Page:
Hammond B-3X App Brings Classic Organ Sound To Your iPad

IK Multimedia has introduced Hammond B-3X, a tonewheel organ virtual instrument for iPad.

The app, created in collaboration with Hammond USA and Suzuki Music Corp. of Japan, offers the same features as their desktop version. The iPad version is designed for performing musicians wanting a simple stage rig, MIDI controller support and the classic Hammond sound.


  • Designed in cooperation with Hammond Organ Company
  • Edit tonewheel model, leakage, key click, percussion & chorus controls
  • 24 custom drawbar settings available per preset
  • Official Leslie speaker emulation, with 7 amps and 5 cabinets
  • Parallel guitar amp with 2 amp models and 4×12 cabinet
  • 5-effect stompbox pedalboard for ultra-flexible tonal shaping
  • 3-effect studio post FX section for final polish
  • Controls-only view for live or session use
  • MIDI program change preset assignments
  • Assignable MIDI for use with external controllers
  • AUv3 compatibility for use inside recording apps


Pricing and Availability:

Hammond B-3X for iPad is available now, with an intro price of $99.99, through March 2020.

12 thoughts on “Hammond B-3X App Brings Classic Organ Sound To Your iPad

    1. Yes that price is insane. It’s the end of 2019 and all iPads are still a joke when it comes to serious music production. Sure it’s possible but is it really easier or better than working on a laptop or physical instrument.

      1. It’s not that crazy at all, if you consider the desktop version costs circa 350€: same engine, same interface (actually, the iOS version seems to have an even higher GUI resolution), same functions. Tablets are not meant to replace a full fledged pc DAW, but are, at the very least, excellent sound modules.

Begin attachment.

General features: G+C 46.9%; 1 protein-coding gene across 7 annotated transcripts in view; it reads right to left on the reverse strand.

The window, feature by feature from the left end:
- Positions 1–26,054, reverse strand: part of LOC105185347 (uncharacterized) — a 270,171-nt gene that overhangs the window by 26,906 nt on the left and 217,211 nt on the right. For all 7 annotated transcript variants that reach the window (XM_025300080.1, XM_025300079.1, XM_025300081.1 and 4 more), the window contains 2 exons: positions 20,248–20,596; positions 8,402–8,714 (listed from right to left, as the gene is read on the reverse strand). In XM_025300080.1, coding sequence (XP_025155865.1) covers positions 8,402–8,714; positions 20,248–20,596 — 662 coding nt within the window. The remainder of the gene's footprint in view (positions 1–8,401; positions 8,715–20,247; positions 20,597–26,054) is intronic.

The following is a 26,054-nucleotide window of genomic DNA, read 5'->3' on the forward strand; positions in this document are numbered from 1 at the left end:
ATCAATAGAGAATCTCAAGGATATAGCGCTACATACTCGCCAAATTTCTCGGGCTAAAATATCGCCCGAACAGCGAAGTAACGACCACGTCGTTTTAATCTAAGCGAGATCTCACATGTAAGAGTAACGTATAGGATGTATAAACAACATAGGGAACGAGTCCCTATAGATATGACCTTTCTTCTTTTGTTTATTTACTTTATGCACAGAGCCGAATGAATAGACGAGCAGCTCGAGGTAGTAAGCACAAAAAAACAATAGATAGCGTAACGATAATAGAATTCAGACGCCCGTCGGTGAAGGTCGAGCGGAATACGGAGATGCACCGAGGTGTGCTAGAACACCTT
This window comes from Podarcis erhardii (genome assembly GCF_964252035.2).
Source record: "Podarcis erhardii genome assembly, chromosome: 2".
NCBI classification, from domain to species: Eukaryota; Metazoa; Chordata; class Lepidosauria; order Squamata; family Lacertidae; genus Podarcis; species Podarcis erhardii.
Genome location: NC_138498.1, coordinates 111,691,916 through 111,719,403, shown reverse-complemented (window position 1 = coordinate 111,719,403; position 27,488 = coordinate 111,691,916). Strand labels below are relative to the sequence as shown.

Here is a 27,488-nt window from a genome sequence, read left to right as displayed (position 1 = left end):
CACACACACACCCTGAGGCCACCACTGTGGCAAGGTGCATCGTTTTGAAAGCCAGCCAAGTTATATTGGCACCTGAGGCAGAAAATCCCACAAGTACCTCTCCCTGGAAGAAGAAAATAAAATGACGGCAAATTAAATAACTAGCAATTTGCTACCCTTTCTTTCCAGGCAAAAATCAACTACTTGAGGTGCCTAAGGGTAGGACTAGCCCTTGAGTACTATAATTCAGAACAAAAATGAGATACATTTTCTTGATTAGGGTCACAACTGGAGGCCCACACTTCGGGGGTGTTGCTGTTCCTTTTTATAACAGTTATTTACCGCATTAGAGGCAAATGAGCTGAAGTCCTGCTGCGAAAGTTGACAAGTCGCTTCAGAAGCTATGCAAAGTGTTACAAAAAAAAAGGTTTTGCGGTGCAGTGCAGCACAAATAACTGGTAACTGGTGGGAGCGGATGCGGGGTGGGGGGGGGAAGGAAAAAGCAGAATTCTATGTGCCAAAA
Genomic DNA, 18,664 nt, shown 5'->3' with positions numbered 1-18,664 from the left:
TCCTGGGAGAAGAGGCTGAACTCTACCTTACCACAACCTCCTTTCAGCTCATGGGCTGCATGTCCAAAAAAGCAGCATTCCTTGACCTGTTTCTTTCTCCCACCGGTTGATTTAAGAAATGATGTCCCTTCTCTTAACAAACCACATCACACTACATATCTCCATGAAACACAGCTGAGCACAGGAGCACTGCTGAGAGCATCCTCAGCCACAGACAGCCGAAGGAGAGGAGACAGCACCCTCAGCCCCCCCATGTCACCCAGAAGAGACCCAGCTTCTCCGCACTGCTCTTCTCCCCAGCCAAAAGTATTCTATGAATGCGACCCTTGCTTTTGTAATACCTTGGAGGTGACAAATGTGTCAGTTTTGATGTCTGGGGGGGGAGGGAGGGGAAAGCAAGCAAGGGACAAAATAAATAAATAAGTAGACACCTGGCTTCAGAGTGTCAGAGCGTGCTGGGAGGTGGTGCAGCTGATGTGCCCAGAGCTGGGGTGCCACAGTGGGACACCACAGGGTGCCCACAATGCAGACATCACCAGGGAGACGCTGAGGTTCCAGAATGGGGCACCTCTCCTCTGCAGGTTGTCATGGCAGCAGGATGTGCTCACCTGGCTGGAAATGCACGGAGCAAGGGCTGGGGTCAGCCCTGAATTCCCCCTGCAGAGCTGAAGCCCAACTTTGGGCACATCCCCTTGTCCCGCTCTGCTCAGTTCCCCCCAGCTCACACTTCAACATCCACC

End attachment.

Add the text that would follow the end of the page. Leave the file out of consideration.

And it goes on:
1. it is crazy though when you can get the yonac Galileo Organ 2 for $14 unless you get it on sale like I did for .99) and sounds great

      2. NOOOOO!!!!!!!!! The price is plenty fine. I’m not an organ guy, so this particular app is not my thing (trust me, you don’t want me playing organ). But we need big boy prices for iPad apps, because fear of undercutting the desktop versions is what has made a lot of VST companies ignore mobile. I have sworn an oath to the Almighty to never buy another laptop. Just. No. Champ, please support us iPad guys by not shading on companies that charge more that you’re willing to pay.

        What’s an example of an app I’d pay the full price for, on the iPad? MOK Waverazor.

        ALSO THIS! Companies can charge MORE THAN DESKTOP for iPad apps, because we get it, Apple is taking a massive cut. When I get my car fixed, I pay with a check, even though I hate the things, because credit card companies charge sellers a lot. I’m willing to pay a premium to get it on my iPad. I believe many (I know, Champ, not you, but many) just can’t stand the laptop experience (I could point out how much my wrists appreciate me switching to iPad, or that I use handwriting input, or how apps don’t complain if you shut them down whenever you please, unlike desktop apps which are stuck in the 80’s paradigm of “remember to save”, and many other reasons, but you don’t have to agree, Champ, it’s just that I’m gone from the laptop world).